Significant improvements in environment -- particularly the resurgence of submerged aquatic vegetation, combined with an exploding population of freshwater clams -- has vastly improved water quality at the North East River's mouth in an area known as the Susquehanna Flats. The surging currents of the Susquehanna River washing past Stump Point created this massive delta, thereby creating a massive eddy that entraps and deposits large quantities of silt from Pennsylvania and New York during the spring thaw.

When the aquatic grasses emerge during early spring, the delta becomes a massive nursery for juvenile shad, striped bass, herring, white perch, yellow perch and a host of forage species. This in turn attracts larger predators such as largemouth bass and striped bass, both of which roam the flats in relatively large numbers and sizes if conditions are favorable.

"We get a couple of waves of larger stripers that show up on the flats in late May and sometimes stay around until the end of June," said Captain Mike Benjamin, a well-known local fishing guide with more than 30 years' experience fishing this region of Chesapeake Bay.

"Everything depends on water temperature. If we have a colder-than-normal spring, the bigger fish -- some measuring 40 inches or more -- will stick around the flats until the temperature is right for spawning. The first bunch will usually spawn in late April or early May when water temperatures range 53 to 63 degrees. After spawning, they'll move out and a couple of days later, another bunch will show up. They will likely not spawn until the temperature gets to 65 or 67 degrees. But when the water temperatures hits 70 degrees, all the larger fish will migrate off the flats and head for deeper water."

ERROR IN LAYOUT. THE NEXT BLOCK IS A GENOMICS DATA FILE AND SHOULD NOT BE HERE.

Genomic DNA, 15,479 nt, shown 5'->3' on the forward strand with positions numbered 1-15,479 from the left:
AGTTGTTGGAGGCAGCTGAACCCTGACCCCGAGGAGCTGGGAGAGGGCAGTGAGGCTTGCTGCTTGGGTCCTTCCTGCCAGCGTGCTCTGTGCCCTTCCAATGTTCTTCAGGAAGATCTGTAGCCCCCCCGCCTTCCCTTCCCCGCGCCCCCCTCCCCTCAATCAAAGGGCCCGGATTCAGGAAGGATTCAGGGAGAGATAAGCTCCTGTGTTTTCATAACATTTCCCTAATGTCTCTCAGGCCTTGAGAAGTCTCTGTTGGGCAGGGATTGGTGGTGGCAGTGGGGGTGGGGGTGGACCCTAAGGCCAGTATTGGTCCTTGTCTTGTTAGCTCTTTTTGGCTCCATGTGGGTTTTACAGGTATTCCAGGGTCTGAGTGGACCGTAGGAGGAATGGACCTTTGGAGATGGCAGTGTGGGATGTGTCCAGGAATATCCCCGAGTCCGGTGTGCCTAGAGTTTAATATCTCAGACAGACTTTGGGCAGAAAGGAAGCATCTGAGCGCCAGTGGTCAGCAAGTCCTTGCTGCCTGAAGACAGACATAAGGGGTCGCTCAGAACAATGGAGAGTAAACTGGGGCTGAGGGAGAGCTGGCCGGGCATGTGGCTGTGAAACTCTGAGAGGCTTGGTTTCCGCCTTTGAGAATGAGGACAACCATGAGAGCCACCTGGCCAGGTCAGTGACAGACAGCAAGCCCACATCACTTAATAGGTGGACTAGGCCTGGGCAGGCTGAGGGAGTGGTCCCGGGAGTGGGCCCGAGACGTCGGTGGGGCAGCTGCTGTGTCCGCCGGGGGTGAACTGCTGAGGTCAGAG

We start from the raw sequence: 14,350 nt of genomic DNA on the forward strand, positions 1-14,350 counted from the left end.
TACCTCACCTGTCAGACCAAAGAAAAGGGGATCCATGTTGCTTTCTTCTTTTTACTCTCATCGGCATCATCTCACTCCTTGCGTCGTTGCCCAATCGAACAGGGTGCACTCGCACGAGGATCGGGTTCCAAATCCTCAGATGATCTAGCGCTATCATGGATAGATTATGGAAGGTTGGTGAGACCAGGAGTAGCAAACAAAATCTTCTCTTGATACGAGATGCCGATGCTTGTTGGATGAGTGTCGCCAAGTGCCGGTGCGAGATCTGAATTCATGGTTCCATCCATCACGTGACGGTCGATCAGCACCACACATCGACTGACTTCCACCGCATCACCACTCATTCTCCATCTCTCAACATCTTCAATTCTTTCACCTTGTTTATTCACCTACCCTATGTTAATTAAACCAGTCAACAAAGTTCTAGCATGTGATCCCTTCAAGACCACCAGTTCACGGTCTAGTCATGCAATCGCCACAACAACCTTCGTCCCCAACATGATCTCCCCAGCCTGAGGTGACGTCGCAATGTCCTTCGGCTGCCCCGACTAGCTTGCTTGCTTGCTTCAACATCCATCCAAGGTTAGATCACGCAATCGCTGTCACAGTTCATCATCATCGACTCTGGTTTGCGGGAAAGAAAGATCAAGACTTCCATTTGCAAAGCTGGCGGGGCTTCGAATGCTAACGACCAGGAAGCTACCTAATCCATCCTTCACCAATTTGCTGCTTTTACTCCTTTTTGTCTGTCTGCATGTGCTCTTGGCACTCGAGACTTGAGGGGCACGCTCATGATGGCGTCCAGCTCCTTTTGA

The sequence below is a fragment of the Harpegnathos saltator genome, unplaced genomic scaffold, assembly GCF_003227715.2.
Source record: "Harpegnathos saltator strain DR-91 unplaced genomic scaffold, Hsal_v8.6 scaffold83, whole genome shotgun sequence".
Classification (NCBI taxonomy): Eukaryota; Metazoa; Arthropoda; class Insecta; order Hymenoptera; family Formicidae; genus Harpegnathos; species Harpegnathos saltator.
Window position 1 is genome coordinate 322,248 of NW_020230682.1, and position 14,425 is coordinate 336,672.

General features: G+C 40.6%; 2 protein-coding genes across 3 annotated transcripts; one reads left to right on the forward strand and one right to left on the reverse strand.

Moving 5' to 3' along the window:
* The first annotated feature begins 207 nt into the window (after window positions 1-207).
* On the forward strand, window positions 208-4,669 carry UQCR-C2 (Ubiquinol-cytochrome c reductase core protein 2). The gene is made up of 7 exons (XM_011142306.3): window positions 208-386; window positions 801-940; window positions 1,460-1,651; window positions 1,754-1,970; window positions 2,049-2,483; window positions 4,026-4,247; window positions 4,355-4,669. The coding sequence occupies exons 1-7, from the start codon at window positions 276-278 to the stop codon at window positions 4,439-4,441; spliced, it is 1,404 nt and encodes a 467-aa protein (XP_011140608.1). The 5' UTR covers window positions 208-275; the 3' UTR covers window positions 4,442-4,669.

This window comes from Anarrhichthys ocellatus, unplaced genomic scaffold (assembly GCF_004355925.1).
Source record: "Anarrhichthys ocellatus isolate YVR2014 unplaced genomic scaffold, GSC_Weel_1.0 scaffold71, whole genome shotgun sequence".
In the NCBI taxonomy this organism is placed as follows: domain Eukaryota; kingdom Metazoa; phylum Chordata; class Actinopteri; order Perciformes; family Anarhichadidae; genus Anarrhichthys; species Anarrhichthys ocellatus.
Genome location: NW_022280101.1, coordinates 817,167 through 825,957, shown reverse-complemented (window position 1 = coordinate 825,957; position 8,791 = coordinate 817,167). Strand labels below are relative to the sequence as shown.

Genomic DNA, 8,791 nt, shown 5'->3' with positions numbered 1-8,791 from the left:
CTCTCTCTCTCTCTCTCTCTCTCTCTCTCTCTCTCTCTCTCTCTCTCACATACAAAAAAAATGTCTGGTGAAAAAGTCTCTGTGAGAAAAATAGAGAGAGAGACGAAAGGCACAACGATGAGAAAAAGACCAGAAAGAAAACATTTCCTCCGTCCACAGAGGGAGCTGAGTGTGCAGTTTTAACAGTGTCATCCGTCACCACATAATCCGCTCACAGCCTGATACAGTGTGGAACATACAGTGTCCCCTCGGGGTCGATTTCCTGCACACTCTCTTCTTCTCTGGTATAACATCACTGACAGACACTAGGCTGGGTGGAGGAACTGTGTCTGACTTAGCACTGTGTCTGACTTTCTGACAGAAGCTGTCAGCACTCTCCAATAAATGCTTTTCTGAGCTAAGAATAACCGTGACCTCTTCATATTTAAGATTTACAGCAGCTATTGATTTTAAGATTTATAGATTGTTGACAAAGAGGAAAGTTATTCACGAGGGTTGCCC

Benjamin says that when the water is relatively clear, as is sometimes the case during May and June, he likes to toss mid-size surface plugs, shallow-running crankbaits, spoons and Bass Assassins at fish foraging along the lower North East River's channel edges, mainly in the vicinity of Rocky and Red points.

The depths here range from 2 to 5 feet along the dropoffs, while channel's center falls off to as much as 25 feet. "If the fish are in the deepest part of the channel, I'll switch to jigging spoons, which are pretty effective in clear-water situations. But if the fish are on the edge of the flats, Bass Assassins, spoons and surface plugs can be deadly."